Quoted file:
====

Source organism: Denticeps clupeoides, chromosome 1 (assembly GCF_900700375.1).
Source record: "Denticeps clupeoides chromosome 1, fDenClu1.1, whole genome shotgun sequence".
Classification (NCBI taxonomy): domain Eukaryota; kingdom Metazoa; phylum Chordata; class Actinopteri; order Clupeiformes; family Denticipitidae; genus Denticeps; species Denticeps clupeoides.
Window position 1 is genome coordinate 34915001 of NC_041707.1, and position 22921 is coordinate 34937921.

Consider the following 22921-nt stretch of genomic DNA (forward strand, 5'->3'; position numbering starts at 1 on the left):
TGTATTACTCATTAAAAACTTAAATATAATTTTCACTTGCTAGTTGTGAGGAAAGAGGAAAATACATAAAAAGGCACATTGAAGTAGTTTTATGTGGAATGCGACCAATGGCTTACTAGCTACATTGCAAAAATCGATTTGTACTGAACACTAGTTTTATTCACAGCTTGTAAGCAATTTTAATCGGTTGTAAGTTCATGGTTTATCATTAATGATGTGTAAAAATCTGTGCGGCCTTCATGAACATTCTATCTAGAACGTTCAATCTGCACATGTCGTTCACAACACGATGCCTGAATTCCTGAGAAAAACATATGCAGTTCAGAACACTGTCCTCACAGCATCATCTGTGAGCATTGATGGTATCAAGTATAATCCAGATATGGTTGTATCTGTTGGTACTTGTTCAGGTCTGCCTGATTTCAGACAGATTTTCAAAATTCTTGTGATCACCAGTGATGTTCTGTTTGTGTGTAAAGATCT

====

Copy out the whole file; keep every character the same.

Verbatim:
Source organism: Denticeps clupeoides, chromosome 1 (assembly GCF_900700375.1).
Source record: "Denticeps clupeoides chromosome 1, fDenClu1.1, whole genome shotgun sequence".
Classification (NCBI taxonomy): domain Eukaryota; kingdom Metazoa; phylum Chordata; class Actinopteri; order Clupeiformes; family Denticipitidae; genus Denticeps; species Denticeps clupeoides.
Window position 1 is genome coordinate 34915001 of NC_041707.1, and position 22921 is coordinate 34937921.

Consider the following 22921-nt stretch of genomic DNA (forward strand, 5'->3'; position numbering starts at 1 on the left):
TGTATTACTCATTAAAAACTTAAATATAATTTTCACTTGCTAGTTGTGAGGAAAGAGGAAAATACATAAAAAGGCACATTGAAGTAGTTTTATGTGGAATGCGACCAATGGCTTACTAGCTACATTGCAAAAATCGATTTGTACTGAACACTAGTTTTATTCACAGCTTGTAAGCAATTTTAATCGGTTGTAAGTTCATGGTTTATCATTAATGATGTGTAAAAATCTGTGCGGCCTTCATGAACATTCTATCTAGAACGTTCAATCTGCACATGTCGTTCACAACACGATGCCTGAATTCCTGAGAAAAACATATGCAGTTCAGAACACTGTCCTCACAGCATCATCTGTGAGCATTGATGGTATCAAGTATAATCCAGATATGGTTGTATCTGTTGGTACTTGTTCAGGTCTGCCTGATTTCAGACAGATTTTCAAAATTCTTGTGATCACCAGTGATGTTCTGTTTGTGTGTAAAGATCT